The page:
Yes, goodbye to those frustrating days of being a Dallas Stars fan. In a matter of a few days, the new ownership and leadership of the Dallas franchise swept away four seasons of frustration. Since July 1, Dallas has been the most active team in free agency and on the trade market. Without a doubt, Dallas is rekindling the winning mentality that permeated the franchise in the late 1990’s and early 2000’s.
On June 22nd, General Manager Joe Nieuwendyk left many scratching their heads as he traded Mike Ribeiro, who was the Stars No. 1 center last season after the departure of Brad Richards, to the Washington Capitals for a second-round pick in this year’s draft and promising young prospect Cody Eakin. With the departure of Ribeiro, the Stars were left with very few options at center, which became one of their weakest positions during last season. Ribeiro has been a key ingredient for the Stars over the past six seasons, and last season, he did a noteworthy job connecting with the suddenly hot Michael Ryder. Disrupting that promising chemistry could prove costly. It’s not certain that Eakin will make an impact in the NHL next season.
On July 2nd, the Stars once again continued reshaping their roster by trading center, and long-time Stars favorite, Steve Ott with defenseman Adam Pardy to the Buffalo Sabres for the adept and agile Derek Roy. It’s obvious what holes each team is trying to fill. Since the departure of Richards, and now with the trade of Ribeiro, the Stars need a playmaking center who shows intelligence and speed. Roy fits the bill, as he has notched 20 goals four times in his career (with one 30-goal season). Also, when healthy, Roy is good for nearly a point a game. Last season, Roy did not play up to his usual expectations, but the year prior he recorded 35 points in 35 games. In his career, he has 427 points in 549 games played. It’s also clear that the Sabres wanted to add physicality–Ott and Pardy are pure grit. By the looks of this trade, the Stars appear to be favoring a faster, less physical game (particularly up front) than what they have put on the ice over the past three seasons.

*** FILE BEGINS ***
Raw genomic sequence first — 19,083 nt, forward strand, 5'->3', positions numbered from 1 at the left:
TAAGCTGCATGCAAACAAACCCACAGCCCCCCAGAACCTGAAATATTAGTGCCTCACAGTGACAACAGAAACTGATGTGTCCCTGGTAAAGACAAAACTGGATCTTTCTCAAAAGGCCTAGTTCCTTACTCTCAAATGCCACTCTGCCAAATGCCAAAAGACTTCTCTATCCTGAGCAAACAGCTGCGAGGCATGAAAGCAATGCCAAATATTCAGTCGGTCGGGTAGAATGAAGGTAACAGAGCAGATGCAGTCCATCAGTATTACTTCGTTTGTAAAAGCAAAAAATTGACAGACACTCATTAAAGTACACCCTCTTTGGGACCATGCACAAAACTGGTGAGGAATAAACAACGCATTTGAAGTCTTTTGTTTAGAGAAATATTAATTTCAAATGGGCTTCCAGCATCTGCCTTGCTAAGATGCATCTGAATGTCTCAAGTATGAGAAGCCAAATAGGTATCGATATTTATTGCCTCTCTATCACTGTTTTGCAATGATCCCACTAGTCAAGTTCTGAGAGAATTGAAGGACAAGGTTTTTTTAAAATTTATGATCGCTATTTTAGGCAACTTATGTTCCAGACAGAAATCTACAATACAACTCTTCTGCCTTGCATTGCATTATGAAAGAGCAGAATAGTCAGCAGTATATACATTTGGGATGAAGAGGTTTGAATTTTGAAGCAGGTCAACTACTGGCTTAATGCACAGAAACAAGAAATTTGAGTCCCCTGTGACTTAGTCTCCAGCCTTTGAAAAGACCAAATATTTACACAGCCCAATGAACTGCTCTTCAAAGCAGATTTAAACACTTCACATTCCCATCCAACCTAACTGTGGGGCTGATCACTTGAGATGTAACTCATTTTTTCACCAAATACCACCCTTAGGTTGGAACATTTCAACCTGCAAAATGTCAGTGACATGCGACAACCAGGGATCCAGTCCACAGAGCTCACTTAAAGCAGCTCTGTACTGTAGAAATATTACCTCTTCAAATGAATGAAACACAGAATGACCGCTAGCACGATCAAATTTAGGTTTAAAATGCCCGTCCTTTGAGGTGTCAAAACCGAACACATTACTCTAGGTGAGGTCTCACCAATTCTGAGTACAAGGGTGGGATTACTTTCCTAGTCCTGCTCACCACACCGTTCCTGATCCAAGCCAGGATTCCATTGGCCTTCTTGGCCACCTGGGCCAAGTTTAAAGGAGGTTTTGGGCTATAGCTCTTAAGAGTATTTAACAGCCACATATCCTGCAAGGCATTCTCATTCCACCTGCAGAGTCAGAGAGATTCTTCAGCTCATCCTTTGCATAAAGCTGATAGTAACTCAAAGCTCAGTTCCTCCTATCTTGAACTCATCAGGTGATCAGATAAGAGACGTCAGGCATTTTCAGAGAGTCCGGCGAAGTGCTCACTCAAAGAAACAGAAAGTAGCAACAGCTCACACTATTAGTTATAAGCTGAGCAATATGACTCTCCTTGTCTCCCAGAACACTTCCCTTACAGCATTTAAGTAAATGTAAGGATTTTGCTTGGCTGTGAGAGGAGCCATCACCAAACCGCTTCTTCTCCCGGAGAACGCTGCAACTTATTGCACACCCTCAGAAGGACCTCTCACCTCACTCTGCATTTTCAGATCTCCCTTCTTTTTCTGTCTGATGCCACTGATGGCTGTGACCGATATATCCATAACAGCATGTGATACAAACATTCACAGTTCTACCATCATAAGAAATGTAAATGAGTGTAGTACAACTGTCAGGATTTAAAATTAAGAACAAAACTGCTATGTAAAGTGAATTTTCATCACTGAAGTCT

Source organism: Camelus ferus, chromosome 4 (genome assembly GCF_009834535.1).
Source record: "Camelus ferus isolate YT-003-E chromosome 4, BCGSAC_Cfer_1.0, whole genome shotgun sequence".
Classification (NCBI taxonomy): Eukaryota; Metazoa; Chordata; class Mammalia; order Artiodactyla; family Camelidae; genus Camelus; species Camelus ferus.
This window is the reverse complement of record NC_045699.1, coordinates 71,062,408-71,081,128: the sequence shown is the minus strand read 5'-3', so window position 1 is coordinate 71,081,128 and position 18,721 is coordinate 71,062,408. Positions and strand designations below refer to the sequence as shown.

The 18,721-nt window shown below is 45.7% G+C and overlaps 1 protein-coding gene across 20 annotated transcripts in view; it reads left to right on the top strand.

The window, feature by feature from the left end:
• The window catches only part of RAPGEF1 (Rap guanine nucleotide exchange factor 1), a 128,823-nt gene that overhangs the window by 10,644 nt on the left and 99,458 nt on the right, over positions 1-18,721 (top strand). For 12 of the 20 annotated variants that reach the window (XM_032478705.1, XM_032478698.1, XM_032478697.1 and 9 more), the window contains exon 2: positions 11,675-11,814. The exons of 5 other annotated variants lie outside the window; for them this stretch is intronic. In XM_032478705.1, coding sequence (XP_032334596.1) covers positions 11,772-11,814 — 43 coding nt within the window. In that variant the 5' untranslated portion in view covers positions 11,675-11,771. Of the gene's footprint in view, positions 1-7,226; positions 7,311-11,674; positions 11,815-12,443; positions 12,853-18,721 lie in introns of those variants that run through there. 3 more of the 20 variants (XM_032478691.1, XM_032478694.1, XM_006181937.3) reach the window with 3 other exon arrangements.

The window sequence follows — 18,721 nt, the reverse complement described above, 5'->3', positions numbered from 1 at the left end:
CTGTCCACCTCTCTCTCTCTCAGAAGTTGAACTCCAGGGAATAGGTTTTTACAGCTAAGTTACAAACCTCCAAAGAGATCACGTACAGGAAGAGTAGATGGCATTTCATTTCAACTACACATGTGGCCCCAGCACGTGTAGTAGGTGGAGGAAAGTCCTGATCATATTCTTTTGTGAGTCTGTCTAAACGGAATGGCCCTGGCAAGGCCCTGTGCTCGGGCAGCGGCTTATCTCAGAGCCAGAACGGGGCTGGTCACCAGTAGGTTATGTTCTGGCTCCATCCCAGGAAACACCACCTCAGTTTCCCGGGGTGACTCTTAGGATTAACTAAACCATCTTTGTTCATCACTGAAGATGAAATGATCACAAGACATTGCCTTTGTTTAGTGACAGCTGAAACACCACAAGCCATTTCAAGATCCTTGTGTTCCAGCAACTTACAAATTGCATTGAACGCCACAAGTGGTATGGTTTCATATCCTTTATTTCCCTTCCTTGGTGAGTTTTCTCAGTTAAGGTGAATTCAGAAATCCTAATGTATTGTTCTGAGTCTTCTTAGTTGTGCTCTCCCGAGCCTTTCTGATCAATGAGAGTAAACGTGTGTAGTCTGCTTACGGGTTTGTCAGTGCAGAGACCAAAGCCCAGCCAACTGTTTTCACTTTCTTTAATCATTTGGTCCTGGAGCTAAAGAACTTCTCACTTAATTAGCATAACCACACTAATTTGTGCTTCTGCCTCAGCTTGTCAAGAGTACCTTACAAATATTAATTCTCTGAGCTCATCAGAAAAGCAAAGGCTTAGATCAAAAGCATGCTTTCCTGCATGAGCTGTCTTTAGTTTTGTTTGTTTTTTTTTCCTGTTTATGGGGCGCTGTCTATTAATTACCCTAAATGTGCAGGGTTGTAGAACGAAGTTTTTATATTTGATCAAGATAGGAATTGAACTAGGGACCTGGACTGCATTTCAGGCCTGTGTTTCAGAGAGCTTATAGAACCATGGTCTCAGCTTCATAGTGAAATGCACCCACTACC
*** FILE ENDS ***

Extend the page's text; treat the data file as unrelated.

To provide more physicality in the defensive zone, the Stars then signed Aaron Rome to a three-year deal. Although Pardy was a gritty defenseman, he lacked the experience and knowledge to be trusted with ample playing time. Rome is a proven veteran who has reached the Stanley Cup and played on a Stanley Cup contender in the Vancouver Canucks for the past three years. Rome will bring a reliable, rock-solid presence to the backend of the Stars and should fit in nicely with the more offense-first minded Alex Goligoski, Stephane Robidas, and Trevor Daley.
Soon thereafter, the Stars gave former Stanley Cup champion Ray Whitney a two-year deal worth $9 million.
Despite being the “elderly” age of 40, Whitney recorded one of the best statistical seasons of his career, as he notched 24 goals, 53 assists for 77 points in 82 games. He also recorded a career best +26 +/- rating. Nevertheless, this deal does carry quite a bit of risk (especially considering the hefty price tag), as Whitney undoubtedly will not duplicate those numbers as he pushes into his early 40s. There is a very likely chance, in fact, that Whitney’s speed and firepower drop off considerably. The experience Whitney brings cannot be replaced, but for $4.5 million a season, the Stars could end up regretting this acquisition. However, the fact that Whitney will be surrounded by young, agile talent will only help his chances of having another impact season in the offensive zone.
Undoubtedly, the most noteworthy transaction by the Stars was the one-year signing of Jaromir Jagr for $4.55 million. Like Whitney, Jagr is near the tail end of his career. However, Whitney and Jagr will both have a beneficial influence for the Stars. For one, the Stars already look to be a more complete offensive team than they have been over the past three years. Despite being 40 years old, Jagr recorded 19 goals and 54 points with the Philadelphia Flyers last year. If Jagr can duplicate that performance with Dallas, it would greatly improve the team’s tepid offense and feeble power play. Also, pairing Jagr with other young weapons, such as Loui Eriksson or Jamie Benn, could ignite some of the Stars younger talent.
With the acquisition of two 40-year-old stars, Dallas is clearly stating they are trying to win now. It is also clear that new owner Tom Gaglardi is living up to his word of building a Western Conference contender once again out of the Dallas Stars. Without a doubt, the Stars are clearly a better team on paper than they were a year ago. With Jagr, Whitney, and Roy in the mix, the Stars now have quality depth in their top three lines (Ryder, Benn, and Eriksson will all, hopefully, be back for the Stars next season). I would suspect the Stars to make at least one more addition up front, but most importantly, the Stars need to sign or trade for another experienced defenseman. The Stars don’t need a goal scorer on the back end, but a physical and experienced presence could go a long way in shoring up the team’s often dismal defensive-zone performance.
The Stars are still a long way from winning the Western Conference (or even their division, for that matter), but Dallas should be predicted to earn a mid-range playoff spot this year, something that has eluded the franchise for four seasons.